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Conservation through Reconciliation: towards a decolonial conservation practice in Canada and beyond 
Robin Roth (University of Guelph)
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Wednesday 27 October, 13:00-14:30

Short Abstract:

Panelists highlight lessons from unique Indigenous-University-Conservation partnerships. Collectively, we seek to understand how such partnerships can transform conservation practice away from colonial logics of separation towards Indigenous logics of strengthening relations.

Long Abstract

State-led conservation has become nearly synonymous with the displacement and marginalization of Indigenous Peoples and can be understood as part of the very fabric of colonialism, used as a means through which colonial and modern states gain and maintain control over Indigenous territory. In Canada, as elsewhere in the world, Indigenous peoples have experienced conservation-induced injustices, including hunting quotas, hunting bans and the establishment of protected areas. This session seeks to bring diverse attempts at decolonial partnerships into conversation with the Conservation through Reconciliation Partnership (CRP), a growing network of Indigenous and non-Indigenous scholars, conservation organizations and agencies in Canada formed to help catalyze transformative change in the conservation sector. It seeks to move conservation practice away from colonial logics that separate humans from nature towards Indigenous logics of strengthening relationships between human and nature and cultivating an ethic of reciprocity and mutual care. The conversation will highlight the kinds of organizational change necessary to truly decolonize conservation. The Panel of Indigenous thought leaders, scholars and conservation partners will discuss the range of collaborative projects underway that illustrate ethical partnerships that respectfully draw on multiple knowledge systems and governance systems to instill principles of reciprocity and respect in efforts to transform mainstream conservation. Collectively, the panelists will identify successes, persistent challenges and barriers to decolonizing conservation in Canada.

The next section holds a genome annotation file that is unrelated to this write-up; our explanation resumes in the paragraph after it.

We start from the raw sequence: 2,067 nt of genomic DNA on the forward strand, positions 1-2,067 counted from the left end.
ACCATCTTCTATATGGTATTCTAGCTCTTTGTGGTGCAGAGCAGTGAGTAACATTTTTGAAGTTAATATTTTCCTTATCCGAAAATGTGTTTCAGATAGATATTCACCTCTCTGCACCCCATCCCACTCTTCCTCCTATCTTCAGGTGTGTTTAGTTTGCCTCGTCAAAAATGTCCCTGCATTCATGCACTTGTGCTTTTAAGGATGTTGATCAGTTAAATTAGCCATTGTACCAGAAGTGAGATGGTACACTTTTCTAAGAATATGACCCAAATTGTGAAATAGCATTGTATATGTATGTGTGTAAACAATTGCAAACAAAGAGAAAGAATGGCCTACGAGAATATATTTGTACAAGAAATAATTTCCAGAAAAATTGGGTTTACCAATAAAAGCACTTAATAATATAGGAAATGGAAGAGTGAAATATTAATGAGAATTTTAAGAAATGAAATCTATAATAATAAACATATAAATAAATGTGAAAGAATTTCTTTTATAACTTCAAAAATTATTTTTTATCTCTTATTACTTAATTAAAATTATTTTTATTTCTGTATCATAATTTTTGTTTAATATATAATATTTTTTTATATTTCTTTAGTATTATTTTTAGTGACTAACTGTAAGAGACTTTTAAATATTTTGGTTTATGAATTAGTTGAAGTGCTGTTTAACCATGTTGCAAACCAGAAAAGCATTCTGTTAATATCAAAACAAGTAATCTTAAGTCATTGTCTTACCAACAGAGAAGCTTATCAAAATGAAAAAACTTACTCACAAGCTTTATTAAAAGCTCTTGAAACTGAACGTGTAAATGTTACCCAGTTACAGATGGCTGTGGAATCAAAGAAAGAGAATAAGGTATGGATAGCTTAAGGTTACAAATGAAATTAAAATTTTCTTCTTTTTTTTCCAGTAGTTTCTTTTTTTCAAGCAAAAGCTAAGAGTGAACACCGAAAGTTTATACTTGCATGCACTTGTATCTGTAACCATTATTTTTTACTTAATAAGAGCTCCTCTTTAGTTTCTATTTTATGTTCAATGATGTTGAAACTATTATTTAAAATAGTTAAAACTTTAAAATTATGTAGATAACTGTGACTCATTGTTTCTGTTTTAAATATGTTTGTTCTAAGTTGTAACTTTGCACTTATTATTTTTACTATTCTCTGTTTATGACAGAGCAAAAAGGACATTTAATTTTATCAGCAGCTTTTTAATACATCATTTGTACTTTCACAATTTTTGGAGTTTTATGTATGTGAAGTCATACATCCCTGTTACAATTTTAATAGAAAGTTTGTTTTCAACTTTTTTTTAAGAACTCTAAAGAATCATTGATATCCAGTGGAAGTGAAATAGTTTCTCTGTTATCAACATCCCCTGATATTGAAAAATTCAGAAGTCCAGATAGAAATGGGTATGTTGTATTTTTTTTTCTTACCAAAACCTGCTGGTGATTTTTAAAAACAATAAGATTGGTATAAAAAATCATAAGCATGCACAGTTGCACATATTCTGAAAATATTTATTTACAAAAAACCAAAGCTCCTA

Accepted papers:

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